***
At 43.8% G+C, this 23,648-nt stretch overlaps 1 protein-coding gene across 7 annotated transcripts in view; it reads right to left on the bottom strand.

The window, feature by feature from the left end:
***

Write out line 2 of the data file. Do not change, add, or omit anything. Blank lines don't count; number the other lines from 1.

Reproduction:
The window, feature by feature from the left end: